Wine display "Leaning plank

This is my version of a wine display that I've seen many years ago, that utilized the concept of balancing a board with the help of a wine bottle. I thought it looked cool and can also act as a conversation piece. It's easy and quick to make and is a perfect gift together with a bottle of wine and will last longer than flowers.

This wine display is an easy diy project and is possible to vary in infinity. I chose to make a rustic and simple looking version from fir, but you can just as easily make it look more like a fine art piece. To accomplish that you could glue three strips of contrasting wood and maybe add some curves to the sides The only thing that is really important to make this work, is the angle on the bottom bevel and the placement of the hole for the bottle.

Download the free plans here!

How I made it:


I started with a left over panel board of fir that measured 45 by 95 mm, wich corresponds to a 1" by 4". The pieces were cut to a rough length at the mitre saw and then were taken to the table saw to make the bevel on the bottom.


I could also have used my mitre saw to make the bevel cut but I first had to make some test cuts to get the angle right. This testing was easier for me to do on the table saw and it resulted in an angle of 30º.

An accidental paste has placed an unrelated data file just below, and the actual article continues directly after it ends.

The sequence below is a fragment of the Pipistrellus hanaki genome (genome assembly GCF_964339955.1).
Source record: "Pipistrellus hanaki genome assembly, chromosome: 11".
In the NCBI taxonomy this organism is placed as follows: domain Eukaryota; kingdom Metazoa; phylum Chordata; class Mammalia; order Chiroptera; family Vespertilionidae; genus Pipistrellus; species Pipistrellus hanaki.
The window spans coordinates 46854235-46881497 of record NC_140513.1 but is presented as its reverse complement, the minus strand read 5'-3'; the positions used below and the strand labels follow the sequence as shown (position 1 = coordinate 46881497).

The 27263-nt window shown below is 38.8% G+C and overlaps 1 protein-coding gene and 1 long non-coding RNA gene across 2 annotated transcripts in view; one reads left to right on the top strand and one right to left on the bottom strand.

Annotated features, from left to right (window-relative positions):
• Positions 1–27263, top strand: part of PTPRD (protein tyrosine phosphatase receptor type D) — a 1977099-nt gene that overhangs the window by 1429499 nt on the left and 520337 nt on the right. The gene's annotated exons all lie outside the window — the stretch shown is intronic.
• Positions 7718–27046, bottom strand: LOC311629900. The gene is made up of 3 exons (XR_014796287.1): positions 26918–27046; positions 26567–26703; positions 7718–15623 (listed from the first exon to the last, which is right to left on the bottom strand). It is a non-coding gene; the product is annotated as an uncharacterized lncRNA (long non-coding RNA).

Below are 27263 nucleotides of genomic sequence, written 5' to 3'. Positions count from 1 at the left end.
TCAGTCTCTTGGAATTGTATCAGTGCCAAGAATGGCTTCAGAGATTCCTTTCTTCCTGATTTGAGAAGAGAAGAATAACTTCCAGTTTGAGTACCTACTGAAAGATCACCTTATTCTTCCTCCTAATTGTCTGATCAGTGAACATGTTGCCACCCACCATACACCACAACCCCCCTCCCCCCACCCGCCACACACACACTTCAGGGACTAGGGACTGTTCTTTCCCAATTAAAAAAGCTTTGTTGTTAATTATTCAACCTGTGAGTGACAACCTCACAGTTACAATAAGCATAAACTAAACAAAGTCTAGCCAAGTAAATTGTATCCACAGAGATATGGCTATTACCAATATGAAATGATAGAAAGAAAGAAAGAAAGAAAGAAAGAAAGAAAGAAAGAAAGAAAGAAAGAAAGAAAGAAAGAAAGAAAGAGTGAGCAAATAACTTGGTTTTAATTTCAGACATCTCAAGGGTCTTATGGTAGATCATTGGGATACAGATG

The other critical thing that has to be correct is the placement of the hole for the wine bottle. I found the center of the board along the length of it and then measured 222 mm up from the short end of the bevel. In imperial this is about 8 3/4" or more accurately 8.74" (222/25.4). This was the placement of the hole of the wine bottle and I then drilled it out on my drillpress with a 35 mm forstner bit, that corresponds to 1 3/8".


If you are making a more fancy looking piece, consider to drill the hole at a 30º angle to match the bottom and top bevel.


I rounded the edges of the hole with a small roundover bit on my trim router before I started to make the surface rough. This was made with a steel wire brush in my drill and I went over all surfaces to get the right amount of texture. I was a bit carful on the bottom side to not remove too much material, after all it's the base that gives the stability.


Then it was just to finish it up with some 80 grit sandpaper to get rid of all loose splinters.

To get the color right and add to that vintage look I  used a dark oak stain. I applied a liberal amount and then quickly wiped off the excess with a paper towel.


After the stain was completely dry I sanded lightly with a 240 grit sandpaper and then removed all the dust with compressed air.


As a finish I used a water based matt finish clear lacker, which I added in two coates with a light sanding in between.


And that's pretty much all ther's to it!


An easy to make present that also is easy to batch out if you want to sell them at craft shows.